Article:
Edward’s Syndrome, termed medically as Trisomy 18 is a type of birth defect caused due to the presence of added genetic material i.e. a third copy of the chromosome 18 instead of the natural 2 copies. It is the second-most common birth defect after Trisomy 21, i.e. Down’s Syndrome. Babies born with this added genetic material often has several internal and external physical deformities. Also Read: Hirschsprung Disease: Causes, Symptoms And Treatment
Named after the English geneticist John Hilton Edwards, who first described the syndrome in 1960, the Trisomy 18 is quite a rare type of defect, i.e. about 1 in every 5000 babies and is more commonly seen in case of a girl child.
Chromosomes are the threadlike structures present in cells that help to keep genes intact. These genes or genetic material usually carries the commands or instructions needed to make every part of a baby's body. During the formation of a zygote, when the egg and sperm join, 23 chromosomes from both the egg and sperm fuse to make a foetus which now has a total of 46 chromosomes. When either of the parents carries a wrong number of chromosomal materials, the defect is passed on to the foetus, which now has a wrong number of chromosomes.
A trisomy usually signifies that the baby chiefly has an extra chromosome in one or more body cells. In case of Trisomy 18 or Edward’s syndrome, the baby has 3 copies of the chromosome 18 which may ultimately lead to several abnormalities.
There are three types of trisomy 18:
Full Trisomy 18:
Being quite a common type of trisomy, where there are extra chromosomes in all the cells of the baby’s body.
Mosaic Trisomy 18:
A rare type of trisomy, where the extra chromosome 18 is only in few of the cells.
Partial Trisomy 18:
In partial trisomy, the baby has only one part of the chromosome 18, i.e. the extra part of the chromosome 18 is attached to any other chromosome of the egg or sperm.
With the advanced technology, in today’s time, there are imaging techniques to diagnose the symptoms of this defect within the uterus itself when the foetus is very small. In most cases, the survival chance of the foetus with Edward’s syndrome is small to nil. Those babies who survive are born with the characteristic features which include:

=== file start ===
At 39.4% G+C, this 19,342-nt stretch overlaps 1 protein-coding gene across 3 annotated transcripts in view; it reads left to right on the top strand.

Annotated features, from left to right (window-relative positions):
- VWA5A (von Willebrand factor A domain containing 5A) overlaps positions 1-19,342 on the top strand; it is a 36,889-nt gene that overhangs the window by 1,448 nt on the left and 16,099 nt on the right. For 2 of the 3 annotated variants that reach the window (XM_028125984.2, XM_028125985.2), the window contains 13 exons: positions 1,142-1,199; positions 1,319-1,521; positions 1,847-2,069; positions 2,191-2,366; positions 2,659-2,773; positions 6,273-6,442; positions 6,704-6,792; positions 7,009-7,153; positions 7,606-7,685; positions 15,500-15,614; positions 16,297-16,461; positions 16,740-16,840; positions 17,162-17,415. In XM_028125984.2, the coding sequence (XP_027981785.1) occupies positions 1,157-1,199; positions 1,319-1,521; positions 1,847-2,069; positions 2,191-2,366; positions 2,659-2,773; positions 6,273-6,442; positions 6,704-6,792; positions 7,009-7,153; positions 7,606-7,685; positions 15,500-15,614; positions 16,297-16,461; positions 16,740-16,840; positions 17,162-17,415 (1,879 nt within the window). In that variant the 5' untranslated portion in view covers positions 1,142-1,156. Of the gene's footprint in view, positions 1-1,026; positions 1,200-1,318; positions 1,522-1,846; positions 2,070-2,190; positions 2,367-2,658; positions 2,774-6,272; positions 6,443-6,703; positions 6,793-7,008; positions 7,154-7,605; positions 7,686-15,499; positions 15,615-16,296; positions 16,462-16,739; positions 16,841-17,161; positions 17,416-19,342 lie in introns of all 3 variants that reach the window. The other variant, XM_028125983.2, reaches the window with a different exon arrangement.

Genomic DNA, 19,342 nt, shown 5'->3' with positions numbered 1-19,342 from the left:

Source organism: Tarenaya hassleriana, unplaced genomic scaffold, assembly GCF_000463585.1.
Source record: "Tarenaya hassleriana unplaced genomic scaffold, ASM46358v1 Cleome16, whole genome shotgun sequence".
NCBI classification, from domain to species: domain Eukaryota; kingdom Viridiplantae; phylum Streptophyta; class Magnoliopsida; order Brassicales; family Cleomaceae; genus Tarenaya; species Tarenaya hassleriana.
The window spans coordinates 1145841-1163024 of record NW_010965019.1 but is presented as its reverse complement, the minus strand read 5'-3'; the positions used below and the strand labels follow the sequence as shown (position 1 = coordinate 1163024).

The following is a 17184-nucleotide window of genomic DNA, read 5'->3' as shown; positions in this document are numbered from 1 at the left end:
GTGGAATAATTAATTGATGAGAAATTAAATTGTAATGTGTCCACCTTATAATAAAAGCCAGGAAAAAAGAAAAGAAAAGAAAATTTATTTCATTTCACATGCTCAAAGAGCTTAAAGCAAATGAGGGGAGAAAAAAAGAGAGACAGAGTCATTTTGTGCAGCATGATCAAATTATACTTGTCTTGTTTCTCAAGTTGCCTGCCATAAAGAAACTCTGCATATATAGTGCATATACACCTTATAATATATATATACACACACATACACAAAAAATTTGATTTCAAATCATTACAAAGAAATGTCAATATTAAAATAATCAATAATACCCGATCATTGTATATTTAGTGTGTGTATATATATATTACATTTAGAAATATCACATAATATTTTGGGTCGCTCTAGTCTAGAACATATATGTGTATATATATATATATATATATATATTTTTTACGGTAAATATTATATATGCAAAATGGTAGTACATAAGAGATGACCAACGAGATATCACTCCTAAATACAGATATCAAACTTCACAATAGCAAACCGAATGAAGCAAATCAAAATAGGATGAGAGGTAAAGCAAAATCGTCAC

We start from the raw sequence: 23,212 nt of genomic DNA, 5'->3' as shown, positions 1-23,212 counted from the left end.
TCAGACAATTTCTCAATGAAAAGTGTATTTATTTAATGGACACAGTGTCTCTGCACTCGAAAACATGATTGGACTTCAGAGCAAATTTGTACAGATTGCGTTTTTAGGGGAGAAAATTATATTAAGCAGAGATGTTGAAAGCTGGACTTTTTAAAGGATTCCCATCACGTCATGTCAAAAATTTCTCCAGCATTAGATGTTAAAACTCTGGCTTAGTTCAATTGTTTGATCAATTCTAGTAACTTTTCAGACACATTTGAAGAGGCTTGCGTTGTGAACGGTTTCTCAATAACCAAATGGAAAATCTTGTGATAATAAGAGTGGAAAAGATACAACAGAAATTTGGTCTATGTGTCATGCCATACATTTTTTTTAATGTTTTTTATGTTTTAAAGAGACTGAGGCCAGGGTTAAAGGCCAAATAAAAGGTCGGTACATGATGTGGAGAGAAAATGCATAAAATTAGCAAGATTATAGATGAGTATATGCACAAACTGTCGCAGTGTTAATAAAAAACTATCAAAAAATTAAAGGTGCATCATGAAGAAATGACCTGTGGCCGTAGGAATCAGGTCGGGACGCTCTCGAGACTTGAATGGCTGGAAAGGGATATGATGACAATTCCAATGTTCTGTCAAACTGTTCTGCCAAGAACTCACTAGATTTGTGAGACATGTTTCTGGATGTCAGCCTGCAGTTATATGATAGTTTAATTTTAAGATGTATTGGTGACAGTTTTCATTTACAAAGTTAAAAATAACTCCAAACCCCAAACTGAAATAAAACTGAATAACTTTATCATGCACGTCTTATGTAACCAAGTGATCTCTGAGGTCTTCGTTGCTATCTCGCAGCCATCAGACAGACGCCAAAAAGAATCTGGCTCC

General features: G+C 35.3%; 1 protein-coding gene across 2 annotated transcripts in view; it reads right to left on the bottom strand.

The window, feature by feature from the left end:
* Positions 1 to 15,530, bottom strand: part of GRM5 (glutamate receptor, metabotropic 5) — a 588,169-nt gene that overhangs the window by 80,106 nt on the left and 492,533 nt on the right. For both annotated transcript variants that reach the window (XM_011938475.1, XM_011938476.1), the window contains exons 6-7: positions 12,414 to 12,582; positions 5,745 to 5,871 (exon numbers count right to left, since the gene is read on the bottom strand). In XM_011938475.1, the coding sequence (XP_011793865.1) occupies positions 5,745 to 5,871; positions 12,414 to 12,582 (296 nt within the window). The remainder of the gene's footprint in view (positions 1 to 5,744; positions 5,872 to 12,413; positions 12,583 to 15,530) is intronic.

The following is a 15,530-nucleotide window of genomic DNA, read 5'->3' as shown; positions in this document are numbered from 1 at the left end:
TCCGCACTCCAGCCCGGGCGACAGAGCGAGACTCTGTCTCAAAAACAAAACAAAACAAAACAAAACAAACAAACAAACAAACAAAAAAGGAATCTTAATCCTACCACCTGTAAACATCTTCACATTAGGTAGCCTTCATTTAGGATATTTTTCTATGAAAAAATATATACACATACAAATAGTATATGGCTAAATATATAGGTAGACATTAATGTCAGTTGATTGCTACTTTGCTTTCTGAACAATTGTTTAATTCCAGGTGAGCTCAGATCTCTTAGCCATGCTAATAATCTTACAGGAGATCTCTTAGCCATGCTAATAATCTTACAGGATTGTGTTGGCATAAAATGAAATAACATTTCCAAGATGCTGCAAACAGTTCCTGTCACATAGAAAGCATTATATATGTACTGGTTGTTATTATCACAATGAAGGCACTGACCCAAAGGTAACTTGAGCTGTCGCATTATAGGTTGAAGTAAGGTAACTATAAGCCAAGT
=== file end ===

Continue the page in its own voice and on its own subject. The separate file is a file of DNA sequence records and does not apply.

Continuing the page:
- Cleft palate
- Microcephaly (small and abnormally shaped head)
- Micrognathia (abnormally shaped small jaw and mouth)
- Clenched fists with overlapping fingers that are hard to straighten
- Defects of the heart, lungs, stomach/intestines and kidneys. Also Read: Genetic Issues May Lead To Congenital Heart Disease
- Clubbed feet and crossed legs
- Feeding problems
- Low-set ears
- Umbilical hernia
- Chest deformity
- Arched or short spine
- Slowed growth
- Weak cry
Diagnosis And Treatment
A routine prenatal screening or ultrasound is done throughout the 18th to 20th week of pregnancy which usually helps in discovering the various above-mentioned signs of the syndrome. Once, the doctor notices any abnormality in the diagnosis, genetic testing can be done to authenticate the presence of abnormal genetic material.
Tests such as Amniocentesis and Chorionic villus sampling (CVS) tests are generally considered safe and can help in the prenatal genetic diagnosis of the foetus.
The abnormalities associated with Trisomy 18 or Edward’s syndrome are so severe that most women often suffer a miscarriage or if the babies are born, they often die within the first year after birth. The ones who ultimately survive this chronic syndrome suffer from severe mental and physical development issues.
Till date, there is no cure for this condition, treatment options usually consist of offering the child palliative and supportive care throughout life to bestow the best quality of life possible.